This “remain in Mexico” policy is a clear violation of both U.S. and international law, putting asylum seekers in further danger. While the policy is being challenged in the courts, more than 50,000 asylum seekers have been sent to Mexico to wait, where almost none have access to legal help with their claims.
Guatemala as a "safe third country": The Trump administration has entered a “safe third country” agreement with Guatemala, which would require asylum seekers passing through Guatemala to the U.S. to apply for asylum first in Guatemala.
The agreement could be a violation of U.S. refugee protection laws. What’s more, Guatemala cannot qualify as a “safe third country” as it lacks infrastructure to assist large numbers of refugees.
An agreement with El Salvador: The El Salvadoran government has agreed to receive asylum seekers sent back from the United States. Under the agreement, any asylum seeker who is not a national of El Salvador could be sent back to El Salvador and forced to seek asylum there.
Agreements with Honduras: In a series of agreements with the Honduras government, the Trump administration has sought to curb migration from the region to the U.S. In an agreement similar to those signed on to by the governments of Guatemala and El Salvador, the U.S. could send asylum seekers back to Honduras if they passed through the country without first seeking asylum there.
The agreements include a commitment to developing the capacity of the asylum system within these countries, as both El Salvador and Honduras (like Guatemala and Mexico) are incapable of offering the protections to groups who seek asylum in the U.S.—a majority of which are their citizens.
Reports show that Mexican, Honduran, and Salvadoran asylum seekers—including families with children—are already being deported to Guatemala.
Proposed asylum changes
Work restrictions: In November 2019, the administration proposed a rule to restrict work permits for asylum seekers. Asylum seekers would have to wait to apply for work permits for one year from the date they filed asylum applications with USCIS.
New and increased fees: For the first time, USCIS is planning to charge a fee for people seeking asylum. If implemented, asylum seekers would face multiple fees, including a new processing fee of $50—as well as $500 in non-waivable fees and a further payment of $450 for an initial work authorization.
Additional barriers for eligibility: The administration wants to change the way immigration officials determine whether a person’s interaction with the criminal legal system affects their application for asylum. The proposed rule would impose sweeping and harsh bars to asylum based on allegation of criminal conduct without room for due process.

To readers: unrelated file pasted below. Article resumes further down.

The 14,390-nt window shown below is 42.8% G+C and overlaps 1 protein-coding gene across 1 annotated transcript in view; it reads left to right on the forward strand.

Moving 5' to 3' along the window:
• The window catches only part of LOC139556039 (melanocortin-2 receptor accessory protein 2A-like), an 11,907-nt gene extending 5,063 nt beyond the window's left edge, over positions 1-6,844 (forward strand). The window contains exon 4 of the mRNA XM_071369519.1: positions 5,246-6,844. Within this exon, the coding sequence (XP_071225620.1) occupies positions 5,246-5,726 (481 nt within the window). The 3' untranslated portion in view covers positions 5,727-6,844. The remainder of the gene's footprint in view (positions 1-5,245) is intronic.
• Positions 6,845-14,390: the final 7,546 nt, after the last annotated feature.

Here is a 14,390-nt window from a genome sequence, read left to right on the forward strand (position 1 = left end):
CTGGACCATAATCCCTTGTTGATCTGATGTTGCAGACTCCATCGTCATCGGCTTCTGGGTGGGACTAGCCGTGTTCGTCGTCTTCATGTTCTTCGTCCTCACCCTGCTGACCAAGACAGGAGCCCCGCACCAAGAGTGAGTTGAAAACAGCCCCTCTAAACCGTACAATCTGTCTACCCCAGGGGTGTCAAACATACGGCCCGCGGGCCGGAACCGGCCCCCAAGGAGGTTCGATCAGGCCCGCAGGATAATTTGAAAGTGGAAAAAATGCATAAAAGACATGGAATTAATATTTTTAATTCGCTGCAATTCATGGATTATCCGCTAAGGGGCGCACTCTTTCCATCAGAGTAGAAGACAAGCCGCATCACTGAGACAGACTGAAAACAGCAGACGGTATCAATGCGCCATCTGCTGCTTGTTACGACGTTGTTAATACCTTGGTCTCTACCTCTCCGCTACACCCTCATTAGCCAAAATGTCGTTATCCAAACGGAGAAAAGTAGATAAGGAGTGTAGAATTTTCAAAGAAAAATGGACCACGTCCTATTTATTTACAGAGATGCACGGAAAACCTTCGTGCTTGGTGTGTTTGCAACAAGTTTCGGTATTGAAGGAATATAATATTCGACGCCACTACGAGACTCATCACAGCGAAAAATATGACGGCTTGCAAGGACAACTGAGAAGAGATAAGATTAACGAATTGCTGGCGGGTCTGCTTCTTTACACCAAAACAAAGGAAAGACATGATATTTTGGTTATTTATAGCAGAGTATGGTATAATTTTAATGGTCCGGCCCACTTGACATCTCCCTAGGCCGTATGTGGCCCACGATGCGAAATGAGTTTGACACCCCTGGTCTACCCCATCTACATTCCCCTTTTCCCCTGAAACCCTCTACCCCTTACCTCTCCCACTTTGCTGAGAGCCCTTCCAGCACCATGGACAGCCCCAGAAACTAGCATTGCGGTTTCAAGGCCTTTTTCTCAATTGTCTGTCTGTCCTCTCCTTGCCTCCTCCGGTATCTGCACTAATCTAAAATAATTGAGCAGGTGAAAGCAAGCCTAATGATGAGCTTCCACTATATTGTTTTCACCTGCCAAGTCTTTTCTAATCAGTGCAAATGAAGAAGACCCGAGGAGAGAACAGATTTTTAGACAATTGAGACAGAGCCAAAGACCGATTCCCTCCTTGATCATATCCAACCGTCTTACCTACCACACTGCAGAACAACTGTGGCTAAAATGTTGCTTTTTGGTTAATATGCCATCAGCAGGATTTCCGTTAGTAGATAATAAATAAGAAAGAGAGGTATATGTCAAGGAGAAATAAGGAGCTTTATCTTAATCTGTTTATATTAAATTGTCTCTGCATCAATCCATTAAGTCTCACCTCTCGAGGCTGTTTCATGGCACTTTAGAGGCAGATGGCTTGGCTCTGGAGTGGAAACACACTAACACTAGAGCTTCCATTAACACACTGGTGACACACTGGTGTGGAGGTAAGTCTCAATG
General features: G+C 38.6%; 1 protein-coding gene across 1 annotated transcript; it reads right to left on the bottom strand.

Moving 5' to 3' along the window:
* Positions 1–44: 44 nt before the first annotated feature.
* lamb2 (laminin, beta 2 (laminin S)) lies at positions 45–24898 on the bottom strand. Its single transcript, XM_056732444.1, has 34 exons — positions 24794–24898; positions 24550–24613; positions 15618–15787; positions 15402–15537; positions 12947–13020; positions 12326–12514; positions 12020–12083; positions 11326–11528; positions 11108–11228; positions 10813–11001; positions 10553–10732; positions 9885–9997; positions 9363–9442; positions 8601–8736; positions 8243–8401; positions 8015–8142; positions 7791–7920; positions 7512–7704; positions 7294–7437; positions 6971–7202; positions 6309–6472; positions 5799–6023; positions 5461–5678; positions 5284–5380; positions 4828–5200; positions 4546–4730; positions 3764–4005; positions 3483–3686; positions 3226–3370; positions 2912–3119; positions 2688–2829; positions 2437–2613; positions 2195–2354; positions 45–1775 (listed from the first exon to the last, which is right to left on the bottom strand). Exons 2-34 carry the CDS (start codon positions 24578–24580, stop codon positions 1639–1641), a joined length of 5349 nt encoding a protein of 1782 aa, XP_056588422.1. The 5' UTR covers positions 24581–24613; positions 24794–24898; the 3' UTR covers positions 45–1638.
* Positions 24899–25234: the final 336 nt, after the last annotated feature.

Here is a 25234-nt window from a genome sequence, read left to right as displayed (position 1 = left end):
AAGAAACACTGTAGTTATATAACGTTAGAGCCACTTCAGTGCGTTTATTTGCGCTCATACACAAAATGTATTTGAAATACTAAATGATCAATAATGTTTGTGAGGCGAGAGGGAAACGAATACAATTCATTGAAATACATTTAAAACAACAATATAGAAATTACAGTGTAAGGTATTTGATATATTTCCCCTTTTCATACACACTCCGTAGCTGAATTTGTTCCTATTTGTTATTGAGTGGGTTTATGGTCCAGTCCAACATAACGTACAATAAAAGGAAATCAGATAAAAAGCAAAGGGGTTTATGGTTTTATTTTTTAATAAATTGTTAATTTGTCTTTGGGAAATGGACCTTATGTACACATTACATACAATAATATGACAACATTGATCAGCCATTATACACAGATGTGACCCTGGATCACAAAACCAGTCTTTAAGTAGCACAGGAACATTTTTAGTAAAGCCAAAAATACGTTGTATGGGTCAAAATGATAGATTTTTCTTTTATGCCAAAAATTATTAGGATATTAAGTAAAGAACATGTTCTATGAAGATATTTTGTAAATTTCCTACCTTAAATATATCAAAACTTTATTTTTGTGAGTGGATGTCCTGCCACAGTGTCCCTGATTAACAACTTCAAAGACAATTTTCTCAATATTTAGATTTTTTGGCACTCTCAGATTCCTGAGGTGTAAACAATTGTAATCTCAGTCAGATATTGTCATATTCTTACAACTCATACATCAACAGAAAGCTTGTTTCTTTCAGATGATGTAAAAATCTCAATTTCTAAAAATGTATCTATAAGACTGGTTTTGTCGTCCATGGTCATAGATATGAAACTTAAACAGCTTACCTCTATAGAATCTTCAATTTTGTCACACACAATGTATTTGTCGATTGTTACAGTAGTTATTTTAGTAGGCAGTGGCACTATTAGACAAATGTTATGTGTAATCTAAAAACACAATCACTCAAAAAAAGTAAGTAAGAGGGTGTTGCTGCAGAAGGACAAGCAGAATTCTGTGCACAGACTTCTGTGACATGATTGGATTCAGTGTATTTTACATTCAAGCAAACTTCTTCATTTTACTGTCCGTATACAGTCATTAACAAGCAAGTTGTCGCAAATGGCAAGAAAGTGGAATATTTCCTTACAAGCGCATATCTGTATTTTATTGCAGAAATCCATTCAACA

Anti-asylum policies that have been struck down
The good news is that several of the administration’s attempts to undermine asylum have successfully been challenged and stopped in the courts, including:
- Trump’s “zero tolerance” policy, which prosecuted all adult immigrants who entered the U.S. between ports of entry and separated thousands of children from their families at the border, spurring nationwide protests.
- Stripping asylum seekers of their right to an immigration court custody hearing, which determines whether they can be released from detention on bond – another way of holding them in detention indefinitely.
- Arbitrary detention of asylum seekers even after they pass a “credible fear” interview and are awaiting a hearing on their asylum claim. A federal court ordered that each case should be reviewed for conditional release eligibility.
- Although the transit asylum ban is still preventing recent migrant arrivals from seeking asylum in the U.S., a federal judge has blocked the ban from applying to thousands of asylum seekers who were turned away at the U.S.-Mexico border before the policy was implemented.
How we can resist Trump’s anti-immigrant agenda
The Trump administration has made every effort to dismantle the U.S. asylum system. Instead of endangering our communities with illegal and inhumane policies, U.S. authorities should concentrate their resources on quickly processing asylum requests and safeguarding human rights.
Here are some steps you can take to resist:
- Urge Congress to protect asylum seekers: Now is the time to stand with those seeking refuge in the United States. Demand that your legislators protect asylum seekers!
- Defund hate: Tell Congress that we are a better nation when we accept with open arms those fleeing violence and poverty. Congress has the power to significantly cut the budgets of ICE and the Border Patrol – tell them to defund hate.
- Use good messaging: Here are some tips to help you talk about asylum to build support for more humane policies. Check out this AFSC resource for more research-based tips on how to talk about issues to create social change.
- Display love: Make your community more welcoming by printing and displaying AFSC posters – and use them at the next rally or protest you attend.